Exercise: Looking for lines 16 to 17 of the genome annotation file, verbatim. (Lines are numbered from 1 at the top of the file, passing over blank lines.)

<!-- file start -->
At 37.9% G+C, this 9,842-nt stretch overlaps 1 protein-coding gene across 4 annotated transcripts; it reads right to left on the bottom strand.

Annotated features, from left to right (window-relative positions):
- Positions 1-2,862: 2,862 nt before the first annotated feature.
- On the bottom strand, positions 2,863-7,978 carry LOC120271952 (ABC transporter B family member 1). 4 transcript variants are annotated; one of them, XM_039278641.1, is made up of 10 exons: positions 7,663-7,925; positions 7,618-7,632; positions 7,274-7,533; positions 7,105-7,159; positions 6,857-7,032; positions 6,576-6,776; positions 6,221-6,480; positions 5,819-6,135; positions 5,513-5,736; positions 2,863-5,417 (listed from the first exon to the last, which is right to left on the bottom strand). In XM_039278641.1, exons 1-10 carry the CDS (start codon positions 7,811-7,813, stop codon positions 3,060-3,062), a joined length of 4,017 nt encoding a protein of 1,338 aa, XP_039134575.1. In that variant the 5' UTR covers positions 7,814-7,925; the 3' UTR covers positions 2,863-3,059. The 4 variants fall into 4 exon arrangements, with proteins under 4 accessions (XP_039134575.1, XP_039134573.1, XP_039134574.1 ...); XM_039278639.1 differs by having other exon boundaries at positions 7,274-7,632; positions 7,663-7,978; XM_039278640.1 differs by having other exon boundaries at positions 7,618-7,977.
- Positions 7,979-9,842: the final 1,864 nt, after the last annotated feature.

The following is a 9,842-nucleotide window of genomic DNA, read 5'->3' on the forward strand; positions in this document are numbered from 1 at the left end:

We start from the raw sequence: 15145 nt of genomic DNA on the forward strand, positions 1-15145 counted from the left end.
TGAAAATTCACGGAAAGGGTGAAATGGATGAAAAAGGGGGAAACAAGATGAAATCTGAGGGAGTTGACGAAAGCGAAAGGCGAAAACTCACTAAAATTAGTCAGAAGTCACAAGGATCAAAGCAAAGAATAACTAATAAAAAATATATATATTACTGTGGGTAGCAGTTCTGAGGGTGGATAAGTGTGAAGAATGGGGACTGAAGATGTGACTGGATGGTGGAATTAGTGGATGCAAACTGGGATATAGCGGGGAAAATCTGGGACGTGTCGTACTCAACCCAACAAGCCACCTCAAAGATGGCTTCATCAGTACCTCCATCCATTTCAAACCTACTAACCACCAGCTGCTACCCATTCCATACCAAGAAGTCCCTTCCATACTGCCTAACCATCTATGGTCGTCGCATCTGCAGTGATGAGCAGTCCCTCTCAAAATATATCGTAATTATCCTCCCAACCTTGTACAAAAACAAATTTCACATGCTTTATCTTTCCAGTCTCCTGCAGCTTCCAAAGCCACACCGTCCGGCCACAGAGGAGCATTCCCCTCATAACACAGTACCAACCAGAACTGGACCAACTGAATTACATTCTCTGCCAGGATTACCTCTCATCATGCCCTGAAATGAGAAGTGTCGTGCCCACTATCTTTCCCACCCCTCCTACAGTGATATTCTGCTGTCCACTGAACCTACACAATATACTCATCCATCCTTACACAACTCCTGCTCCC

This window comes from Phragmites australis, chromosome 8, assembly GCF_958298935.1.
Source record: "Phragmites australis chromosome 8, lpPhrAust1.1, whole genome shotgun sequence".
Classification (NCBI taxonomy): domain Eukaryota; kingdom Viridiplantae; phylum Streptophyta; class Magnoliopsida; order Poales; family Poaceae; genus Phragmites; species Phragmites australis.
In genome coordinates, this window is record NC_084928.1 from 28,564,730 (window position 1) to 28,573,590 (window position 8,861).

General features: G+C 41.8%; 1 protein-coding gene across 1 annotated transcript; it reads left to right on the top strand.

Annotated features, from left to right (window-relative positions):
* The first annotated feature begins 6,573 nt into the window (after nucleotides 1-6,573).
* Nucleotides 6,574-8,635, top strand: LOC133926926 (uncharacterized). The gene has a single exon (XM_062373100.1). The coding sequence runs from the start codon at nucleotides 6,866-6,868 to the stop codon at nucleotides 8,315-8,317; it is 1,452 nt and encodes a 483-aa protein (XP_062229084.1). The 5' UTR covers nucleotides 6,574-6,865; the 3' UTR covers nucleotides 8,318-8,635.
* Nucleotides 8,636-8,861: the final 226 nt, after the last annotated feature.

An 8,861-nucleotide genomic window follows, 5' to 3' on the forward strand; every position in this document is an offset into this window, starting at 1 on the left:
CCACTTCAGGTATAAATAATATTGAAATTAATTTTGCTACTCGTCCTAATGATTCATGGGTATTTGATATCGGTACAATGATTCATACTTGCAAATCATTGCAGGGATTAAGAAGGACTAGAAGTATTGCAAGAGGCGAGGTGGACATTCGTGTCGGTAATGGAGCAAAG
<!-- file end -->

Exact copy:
* Nucleotides 6,574-8,635, top strand: LOC133926926 (uncharacterized). The gene has a single exon (XM_062373100.1). The coding sequence runs from the start codon at nucleotides 6,866-6,868 to the stop codon at nucleotides 8,315-8,317; it is 1,452 nt and encodes a 483-aa protein (XP_062229084.1). The 5' UTR covers nucleotides 6,574-6,865; the 3' UTR covers nucleotides 8,318-8,635.
* Nucleotides 8,636-8,861: the final 226 nt, after the last annotated feature.